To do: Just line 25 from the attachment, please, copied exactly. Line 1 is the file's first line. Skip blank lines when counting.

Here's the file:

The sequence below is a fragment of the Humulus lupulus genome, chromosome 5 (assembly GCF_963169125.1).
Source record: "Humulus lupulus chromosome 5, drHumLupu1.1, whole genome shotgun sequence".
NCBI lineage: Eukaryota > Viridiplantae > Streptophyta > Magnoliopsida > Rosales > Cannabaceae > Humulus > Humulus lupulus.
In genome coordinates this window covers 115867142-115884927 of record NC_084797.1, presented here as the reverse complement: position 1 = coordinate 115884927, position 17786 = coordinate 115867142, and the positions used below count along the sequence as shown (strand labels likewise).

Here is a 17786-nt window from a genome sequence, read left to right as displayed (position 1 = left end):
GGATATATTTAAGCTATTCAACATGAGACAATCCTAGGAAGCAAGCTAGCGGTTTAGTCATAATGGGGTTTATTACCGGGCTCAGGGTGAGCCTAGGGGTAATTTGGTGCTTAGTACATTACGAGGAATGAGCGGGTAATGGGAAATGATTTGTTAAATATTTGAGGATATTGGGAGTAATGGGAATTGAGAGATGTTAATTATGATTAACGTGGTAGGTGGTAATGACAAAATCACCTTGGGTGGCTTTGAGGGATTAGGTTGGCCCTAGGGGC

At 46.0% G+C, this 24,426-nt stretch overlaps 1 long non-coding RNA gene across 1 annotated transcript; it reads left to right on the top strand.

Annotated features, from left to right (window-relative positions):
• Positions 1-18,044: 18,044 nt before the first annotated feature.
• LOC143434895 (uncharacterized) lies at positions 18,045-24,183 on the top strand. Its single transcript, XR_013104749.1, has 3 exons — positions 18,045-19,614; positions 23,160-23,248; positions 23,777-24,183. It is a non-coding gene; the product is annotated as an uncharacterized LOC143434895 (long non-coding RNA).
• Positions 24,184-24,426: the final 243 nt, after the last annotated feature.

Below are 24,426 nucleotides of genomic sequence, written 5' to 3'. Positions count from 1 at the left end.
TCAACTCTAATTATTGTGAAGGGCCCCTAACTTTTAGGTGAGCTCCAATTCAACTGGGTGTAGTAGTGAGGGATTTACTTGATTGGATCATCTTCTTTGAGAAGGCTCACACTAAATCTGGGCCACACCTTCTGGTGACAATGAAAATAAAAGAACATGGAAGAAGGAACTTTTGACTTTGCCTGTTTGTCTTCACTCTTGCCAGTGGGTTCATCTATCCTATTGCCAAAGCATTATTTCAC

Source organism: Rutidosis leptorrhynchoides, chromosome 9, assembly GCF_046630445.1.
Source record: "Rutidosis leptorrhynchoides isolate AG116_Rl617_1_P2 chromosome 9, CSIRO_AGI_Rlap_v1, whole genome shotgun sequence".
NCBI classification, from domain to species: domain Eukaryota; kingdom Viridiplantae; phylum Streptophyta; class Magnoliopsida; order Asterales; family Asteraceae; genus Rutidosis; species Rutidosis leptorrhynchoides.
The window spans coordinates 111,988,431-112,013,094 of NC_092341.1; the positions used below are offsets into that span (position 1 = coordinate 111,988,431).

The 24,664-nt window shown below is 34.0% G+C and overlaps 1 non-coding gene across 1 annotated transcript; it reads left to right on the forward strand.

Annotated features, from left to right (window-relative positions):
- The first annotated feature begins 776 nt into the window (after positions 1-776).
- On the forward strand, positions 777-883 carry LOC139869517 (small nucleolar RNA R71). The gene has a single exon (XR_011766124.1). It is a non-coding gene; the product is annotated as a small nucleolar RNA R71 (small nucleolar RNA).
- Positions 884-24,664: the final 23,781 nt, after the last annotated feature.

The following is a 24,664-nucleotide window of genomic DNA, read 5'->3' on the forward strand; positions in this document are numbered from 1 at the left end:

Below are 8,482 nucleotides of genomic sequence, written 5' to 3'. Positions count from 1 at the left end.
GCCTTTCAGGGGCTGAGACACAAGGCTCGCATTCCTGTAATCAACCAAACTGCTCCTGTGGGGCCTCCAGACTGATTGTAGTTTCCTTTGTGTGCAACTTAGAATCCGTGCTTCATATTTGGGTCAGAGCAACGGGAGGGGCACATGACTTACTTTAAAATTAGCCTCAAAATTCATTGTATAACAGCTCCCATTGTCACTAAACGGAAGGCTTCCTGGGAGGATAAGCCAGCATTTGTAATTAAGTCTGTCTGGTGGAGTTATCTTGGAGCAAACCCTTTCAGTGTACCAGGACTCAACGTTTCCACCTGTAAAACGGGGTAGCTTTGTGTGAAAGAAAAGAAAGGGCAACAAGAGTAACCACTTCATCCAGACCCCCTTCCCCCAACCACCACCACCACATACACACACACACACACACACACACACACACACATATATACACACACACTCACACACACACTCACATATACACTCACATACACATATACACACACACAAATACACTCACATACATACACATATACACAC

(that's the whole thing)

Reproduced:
GCCTTTCAGGGGCTGAGACACAAGGCTCGCATTCCTGTAATCAACCAAACTGCTCCTGTGGGGCCTCCAGACTGATTGTAGTTTCCTTTGTGTGCAACTTAGAATCCGTGCTTCATATTTGGGTCAGAGCAACGGGAGGGGCACATGACTTACTTTAAAATTAGCCTCAAAATTCATTGTATAACAGCTCCCATTGTCACTAAACGGAAGGCTTCCTGGGAGGATAAGCCAGCATTTGTAATTAAGTCTGTCTGGTGGAGTTATCTTGGAGCAAACCCTTTCAGTGTACCAGGACTCAACGTTTCCACCTGTAAAACGGGGTAGCTTTGTGTGAAAGAAAAGAAAGGGCAACAAGAGTAACCACTTCATCCAGACCCCCTTCCCCCAACCACCACCACCACATACACACACACACACACACACACACACACACACATATATACACACACACTCACACACACACTCACATATACACTCACATACACATATACACACACACAAATACACTCACATACATACACATATACACAC